Juniperus communis var. saxatilis / variety of common juniper
Juniperus communis var. saxatilis, was described in 1788 by Peter Simon von Pallas (1741–1811), in Flora Rossica, vol. 1. Although there doesn't appear to be a well-known common name, the varietal name, "satatilis" translates into "living among the rocks" in the Latin language.
Description. This variety of common juniper is an evergreen, coniferous species of shrub that grows spreading to mat-like, to mature dimensions of 20 to 40 inches (0.5 - 1 m) wide.
Leaves grow upturned or upcurled, to 0.6 inch (15 mm) long and 0.08 inch (2 mm) wide, with linear-lanceolate shape, sometimes almost overlapping. Individual needles are glaucous, with a stomatal band on each adaxial leaf surface, measuring 2 or more times width of each green marginal band. Apicies are acute to obtuse and mucronate.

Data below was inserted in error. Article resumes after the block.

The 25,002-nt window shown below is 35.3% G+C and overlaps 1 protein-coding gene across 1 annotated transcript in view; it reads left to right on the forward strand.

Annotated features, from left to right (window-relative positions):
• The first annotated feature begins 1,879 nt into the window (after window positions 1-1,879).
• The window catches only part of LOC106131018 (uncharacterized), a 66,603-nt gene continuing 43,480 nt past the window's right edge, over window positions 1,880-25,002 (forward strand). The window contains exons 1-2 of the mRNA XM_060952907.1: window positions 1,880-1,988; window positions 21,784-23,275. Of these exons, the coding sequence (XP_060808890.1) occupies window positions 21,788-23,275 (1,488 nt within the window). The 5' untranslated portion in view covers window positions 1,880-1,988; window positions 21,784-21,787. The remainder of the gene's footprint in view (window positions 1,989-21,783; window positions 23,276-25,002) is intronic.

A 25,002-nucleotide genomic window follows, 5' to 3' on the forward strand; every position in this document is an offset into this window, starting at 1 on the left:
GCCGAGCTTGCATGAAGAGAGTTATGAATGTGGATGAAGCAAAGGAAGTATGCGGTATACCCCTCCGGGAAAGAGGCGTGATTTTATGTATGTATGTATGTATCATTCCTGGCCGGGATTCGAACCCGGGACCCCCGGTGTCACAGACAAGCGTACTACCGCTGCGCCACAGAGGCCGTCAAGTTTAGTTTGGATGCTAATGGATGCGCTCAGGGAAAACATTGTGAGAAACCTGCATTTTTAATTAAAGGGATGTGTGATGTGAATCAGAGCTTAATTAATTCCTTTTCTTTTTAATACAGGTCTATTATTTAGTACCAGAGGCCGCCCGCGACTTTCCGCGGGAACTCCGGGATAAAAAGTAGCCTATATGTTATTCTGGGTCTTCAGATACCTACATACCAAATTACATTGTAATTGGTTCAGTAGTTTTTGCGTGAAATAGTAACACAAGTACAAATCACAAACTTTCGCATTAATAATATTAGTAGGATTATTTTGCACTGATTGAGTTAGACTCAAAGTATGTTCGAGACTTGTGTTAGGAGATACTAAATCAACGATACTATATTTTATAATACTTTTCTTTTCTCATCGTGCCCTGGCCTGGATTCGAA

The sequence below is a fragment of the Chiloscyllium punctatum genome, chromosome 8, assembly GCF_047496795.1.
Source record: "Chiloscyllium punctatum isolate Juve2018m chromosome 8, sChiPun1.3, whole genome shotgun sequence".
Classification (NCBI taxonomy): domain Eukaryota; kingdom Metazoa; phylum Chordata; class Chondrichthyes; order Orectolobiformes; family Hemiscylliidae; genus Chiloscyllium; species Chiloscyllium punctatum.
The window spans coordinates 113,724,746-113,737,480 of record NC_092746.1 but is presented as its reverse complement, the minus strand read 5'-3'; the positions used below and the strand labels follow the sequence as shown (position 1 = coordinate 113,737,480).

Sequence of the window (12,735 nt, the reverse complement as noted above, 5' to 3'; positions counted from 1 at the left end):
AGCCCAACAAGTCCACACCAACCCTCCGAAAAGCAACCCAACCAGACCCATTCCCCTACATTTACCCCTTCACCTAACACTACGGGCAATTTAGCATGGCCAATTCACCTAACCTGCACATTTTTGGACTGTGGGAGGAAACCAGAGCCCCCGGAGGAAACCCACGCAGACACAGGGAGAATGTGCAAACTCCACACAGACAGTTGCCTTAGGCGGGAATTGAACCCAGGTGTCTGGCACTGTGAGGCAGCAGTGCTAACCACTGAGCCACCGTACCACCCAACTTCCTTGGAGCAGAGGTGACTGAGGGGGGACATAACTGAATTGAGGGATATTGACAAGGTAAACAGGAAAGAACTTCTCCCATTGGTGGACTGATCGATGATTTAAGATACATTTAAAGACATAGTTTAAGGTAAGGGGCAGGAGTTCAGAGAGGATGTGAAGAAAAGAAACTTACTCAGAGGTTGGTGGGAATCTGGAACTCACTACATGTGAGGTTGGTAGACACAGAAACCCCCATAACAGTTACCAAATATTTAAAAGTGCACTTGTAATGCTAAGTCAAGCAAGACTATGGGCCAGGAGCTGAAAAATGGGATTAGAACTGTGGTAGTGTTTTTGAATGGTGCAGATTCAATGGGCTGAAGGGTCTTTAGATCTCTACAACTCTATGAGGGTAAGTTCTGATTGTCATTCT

Seed cones measure 0.24 to 0.36 inch (6 - 9 mm) long and are shorter than leaves.
Distribution. This variety is native to Europe — The Caucasus and Siberia; as well as central Asia, western Asia — Jammu-Kashmir, Himachal Pradesh, Uttar Pradesh, Nepal, and Pakistan; in northeastern and northwestern China; Japan, Korea, the Russian far east, western North America, and Greenland; found growing at elevations of sea level to 13,000 feet (0 - 4,050 m) above sea level in montane to alpine habitats.
Hardy to USDA Zone 3 — cold hardiness limit between -40° and -30°F (-39.9° and -34.4°C).